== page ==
I did a book called Amelia and Eleanor Go For a Ride with Pam Munoz Ryan and she was really, really wonderful to work with. We had done a book called Riding Freedom. When we were working on Amelia and Eleanor Go For a Ride I ended up moving to Washington, D.C. for six months to do research -- she had already done a ton! I did research at the Air and Space Museum and various libraries and I drew the whole book while I was there. A little cousin of mine I was going to visit was doing a report at her elementary school on Eleanor Roosevelt so I brought her a lot of my research -- a lot of the pictures I had found. My uncle was there while I was showing my little cousin the research. There was a picture of Eleanor Roosevelt with the opera singer Marian Anderson. My uncle looked at the photograph and said, "I knew both of those women." I said, "Really?" When Marian Anderson was not allowed to sing in Washington, D.C. opera houses because she was black Eleanor Roosevelt took her around to protest. [Marian Anderson] ended up having a big concert at the Lincoln Memorial -- my uncle was apparently one of the students who helped organize some of these protests. I was really amazed and I called Pam when I got home to tell her the story. A few days later she called back and said, "Brian, are you planning to write about this?" I said, "I don't think so." She said, "I'd really like to." And so now hopefully that's something we're going to collaborate on. It's always fun to meet authors and work with them.
How much freedom are you given when you are illustrating?
It feels like a pretty complete freedom. But that's also with the understanding that it's going to be a completely collaborative process. When I get a manuscript I read it, then start to imagine how I want to lay the book out and what I want it to feel like. I think about the whole book as an object, what the books should feel like, the covers, and the endpapers. I start with little thumbnail sketches. Then, once I feel I have something I can present, I bring that to the editor and from there it's really wonderfully collaborative. From what I've done, the editor and the art director will say, "Maybe this will work better, this is great, go further in this direction." I never work directly with the author, per se. But I know at some point in this process the author is shown what I'm doing and I always hope that the author likes what I've done. Because sometimes it might not be what they thought of first, like what happened with Pam Conrad. I think I've been lucky; [the authors] have liked what I've done. Very often they will have input they tell the editor. It sort of all comes together.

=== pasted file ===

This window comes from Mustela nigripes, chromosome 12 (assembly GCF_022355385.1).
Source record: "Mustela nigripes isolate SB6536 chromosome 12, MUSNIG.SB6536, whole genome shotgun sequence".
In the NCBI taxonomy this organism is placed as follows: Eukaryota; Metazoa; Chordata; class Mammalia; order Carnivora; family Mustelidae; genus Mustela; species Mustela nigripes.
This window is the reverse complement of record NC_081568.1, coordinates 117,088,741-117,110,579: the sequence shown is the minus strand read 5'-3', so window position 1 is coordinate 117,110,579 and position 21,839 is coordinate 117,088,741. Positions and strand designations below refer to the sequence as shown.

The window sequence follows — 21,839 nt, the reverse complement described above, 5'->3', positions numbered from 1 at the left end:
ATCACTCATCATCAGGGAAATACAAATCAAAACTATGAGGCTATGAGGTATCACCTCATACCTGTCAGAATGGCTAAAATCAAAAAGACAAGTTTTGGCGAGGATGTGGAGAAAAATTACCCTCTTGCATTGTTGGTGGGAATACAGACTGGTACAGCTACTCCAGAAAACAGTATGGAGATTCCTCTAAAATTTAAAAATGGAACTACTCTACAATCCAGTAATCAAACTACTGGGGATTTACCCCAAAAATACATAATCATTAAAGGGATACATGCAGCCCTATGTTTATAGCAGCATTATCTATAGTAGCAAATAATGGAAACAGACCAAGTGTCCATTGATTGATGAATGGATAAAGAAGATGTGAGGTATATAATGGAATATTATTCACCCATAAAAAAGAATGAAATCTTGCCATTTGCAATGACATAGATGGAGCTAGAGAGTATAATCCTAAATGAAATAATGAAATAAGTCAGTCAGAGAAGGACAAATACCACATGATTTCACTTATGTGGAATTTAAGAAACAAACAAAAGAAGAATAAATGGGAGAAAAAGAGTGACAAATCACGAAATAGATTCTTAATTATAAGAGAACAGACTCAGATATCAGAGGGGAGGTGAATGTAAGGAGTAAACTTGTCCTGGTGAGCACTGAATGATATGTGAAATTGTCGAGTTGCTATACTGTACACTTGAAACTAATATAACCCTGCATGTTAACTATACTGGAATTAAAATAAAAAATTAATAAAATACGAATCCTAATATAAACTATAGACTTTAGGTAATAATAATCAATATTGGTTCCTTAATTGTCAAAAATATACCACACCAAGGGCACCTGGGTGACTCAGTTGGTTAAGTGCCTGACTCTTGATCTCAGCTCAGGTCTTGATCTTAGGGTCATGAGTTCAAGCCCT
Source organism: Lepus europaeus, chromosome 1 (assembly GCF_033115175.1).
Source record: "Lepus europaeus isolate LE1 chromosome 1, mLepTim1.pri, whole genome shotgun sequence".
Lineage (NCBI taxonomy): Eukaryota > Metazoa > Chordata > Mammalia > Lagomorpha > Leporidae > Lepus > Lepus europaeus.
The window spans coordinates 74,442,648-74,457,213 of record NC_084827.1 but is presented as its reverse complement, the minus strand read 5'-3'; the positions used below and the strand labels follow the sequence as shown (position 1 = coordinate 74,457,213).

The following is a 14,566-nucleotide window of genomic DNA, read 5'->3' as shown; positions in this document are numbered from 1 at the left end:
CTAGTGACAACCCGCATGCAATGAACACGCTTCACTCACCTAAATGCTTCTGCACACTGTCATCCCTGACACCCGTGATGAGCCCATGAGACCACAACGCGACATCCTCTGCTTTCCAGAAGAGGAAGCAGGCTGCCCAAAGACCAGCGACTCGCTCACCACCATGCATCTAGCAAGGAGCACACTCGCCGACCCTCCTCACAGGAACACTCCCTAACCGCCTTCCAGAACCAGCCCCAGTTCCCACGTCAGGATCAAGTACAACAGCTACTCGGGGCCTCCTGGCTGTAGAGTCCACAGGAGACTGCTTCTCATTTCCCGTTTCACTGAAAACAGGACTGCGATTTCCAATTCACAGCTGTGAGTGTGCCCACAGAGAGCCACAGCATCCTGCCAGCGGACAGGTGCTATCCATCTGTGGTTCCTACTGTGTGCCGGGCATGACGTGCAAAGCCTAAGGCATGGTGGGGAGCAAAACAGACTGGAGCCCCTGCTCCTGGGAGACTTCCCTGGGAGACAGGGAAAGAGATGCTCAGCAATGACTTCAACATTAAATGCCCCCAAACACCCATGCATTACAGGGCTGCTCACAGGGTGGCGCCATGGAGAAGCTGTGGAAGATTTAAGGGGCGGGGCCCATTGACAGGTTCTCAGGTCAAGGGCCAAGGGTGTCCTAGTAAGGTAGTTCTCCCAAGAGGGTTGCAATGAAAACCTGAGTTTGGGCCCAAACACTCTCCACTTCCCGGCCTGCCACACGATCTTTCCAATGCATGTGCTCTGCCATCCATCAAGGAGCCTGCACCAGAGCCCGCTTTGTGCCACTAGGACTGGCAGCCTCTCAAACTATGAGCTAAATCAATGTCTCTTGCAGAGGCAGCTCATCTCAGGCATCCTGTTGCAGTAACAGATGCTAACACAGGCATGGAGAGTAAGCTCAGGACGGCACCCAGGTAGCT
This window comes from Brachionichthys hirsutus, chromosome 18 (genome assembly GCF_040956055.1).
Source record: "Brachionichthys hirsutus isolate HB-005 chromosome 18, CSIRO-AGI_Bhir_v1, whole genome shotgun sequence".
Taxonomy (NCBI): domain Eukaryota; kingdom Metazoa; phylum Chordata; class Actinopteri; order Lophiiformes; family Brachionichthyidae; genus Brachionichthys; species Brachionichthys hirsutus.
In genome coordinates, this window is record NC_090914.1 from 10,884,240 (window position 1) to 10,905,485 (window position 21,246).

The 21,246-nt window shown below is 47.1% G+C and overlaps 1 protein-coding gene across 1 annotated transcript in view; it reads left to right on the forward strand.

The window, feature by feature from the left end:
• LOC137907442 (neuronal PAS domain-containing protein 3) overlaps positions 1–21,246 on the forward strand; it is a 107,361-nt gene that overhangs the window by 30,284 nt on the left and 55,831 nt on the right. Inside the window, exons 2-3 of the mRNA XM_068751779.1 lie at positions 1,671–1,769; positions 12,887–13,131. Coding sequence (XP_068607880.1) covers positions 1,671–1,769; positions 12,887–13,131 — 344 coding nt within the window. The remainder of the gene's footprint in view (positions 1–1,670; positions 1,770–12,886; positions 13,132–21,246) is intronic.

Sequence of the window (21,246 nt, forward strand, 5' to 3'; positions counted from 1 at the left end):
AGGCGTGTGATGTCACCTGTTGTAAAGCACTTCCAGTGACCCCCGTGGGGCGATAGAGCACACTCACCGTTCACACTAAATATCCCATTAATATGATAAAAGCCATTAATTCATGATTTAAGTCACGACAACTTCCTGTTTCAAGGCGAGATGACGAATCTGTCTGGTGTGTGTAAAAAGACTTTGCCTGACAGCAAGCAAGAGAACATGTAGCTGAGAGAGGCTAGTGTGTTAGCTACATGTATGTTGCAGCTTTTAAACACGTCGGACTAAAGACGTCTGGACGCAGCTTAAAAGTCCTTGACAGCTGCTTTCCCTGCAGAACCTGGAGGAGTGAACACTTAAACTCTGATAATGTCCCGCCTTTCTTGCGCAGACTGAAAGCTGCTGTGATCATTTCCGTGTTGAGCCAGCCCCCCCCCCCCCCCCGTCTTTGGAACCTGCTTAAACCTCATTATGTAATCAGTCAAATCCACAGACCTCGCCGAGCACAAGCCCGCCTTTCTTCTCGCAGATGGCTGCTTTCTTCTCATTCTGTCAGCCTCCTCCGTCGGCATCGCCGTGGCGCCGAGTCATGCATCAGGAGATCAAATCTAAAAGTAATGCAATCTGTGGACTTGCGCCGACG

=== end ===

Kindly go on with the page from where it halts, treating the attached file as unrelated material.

How did you first become an illustrator?
I'd always drawn; I always made things ever since I was really little. I went to the Rhode Island School of Design (RISD) and I think in high school people used to say, "Oh Brian! You should be a children's book illustrator, that's perfect for you." So I kind of rebelled against it when I was in college. Chris Van Allsburg and David MacAulay taught at this school, and I never took any of their classes. Maurice Sendak came to speak and I very pointedly didn't go and hear him. I was really into theatre and studied it at Brown University, which is right next door to RISD. Luckily, I did not get into the graduate school I wanted to go to for set design -- I thought maybe this was a sign. So I took some time off and traveled, and I kept notebooks and I drew and I wrote stories. When I got back, I realized I loved drawing most of all, and children's books are the best things for me.
I've always loved children's books -- it's not that I didn't like them, I just didn't think I wanted to do that. But then I suddenly realized I did -- and I had graduated from college with a portfolio that was mostly naked people from my figure-drawing classes . . . which I didn't think was really going to help me get a job as a children's book illustrator.
I got a job at Eeyore's Books for Children, and that was really my entire education in children's books. My manager at the time was Steve Geck, who is now an editor at Simon and Schuster. He was really my mentor. I sort of charmed my way into the job -- you were supposed to have a good working knowledge of children's books and I knew nothing beyond Dr. Seuss and Where the Wild Things Are. Steve would send me home with bags full of books and I would read chapter books and 15 to 20 picture books a night. Steve had really incredible taste and insights into children's books -- he was a big influence on me. When I felt I was ready, I started working on my own book, The Houdini Box, which was based on a project I had done at RISD. It wasn't a children's book originally, it was more of a sculptural project that had a story attached. I rewrote that story and the first person I wanted to show it to was Steve. He really liked it and said, "You know, my girlfriend works for Random House. Would you like me to show it to her?" So Anne Schwartz at Random House called me up and said that she wanted to publish it.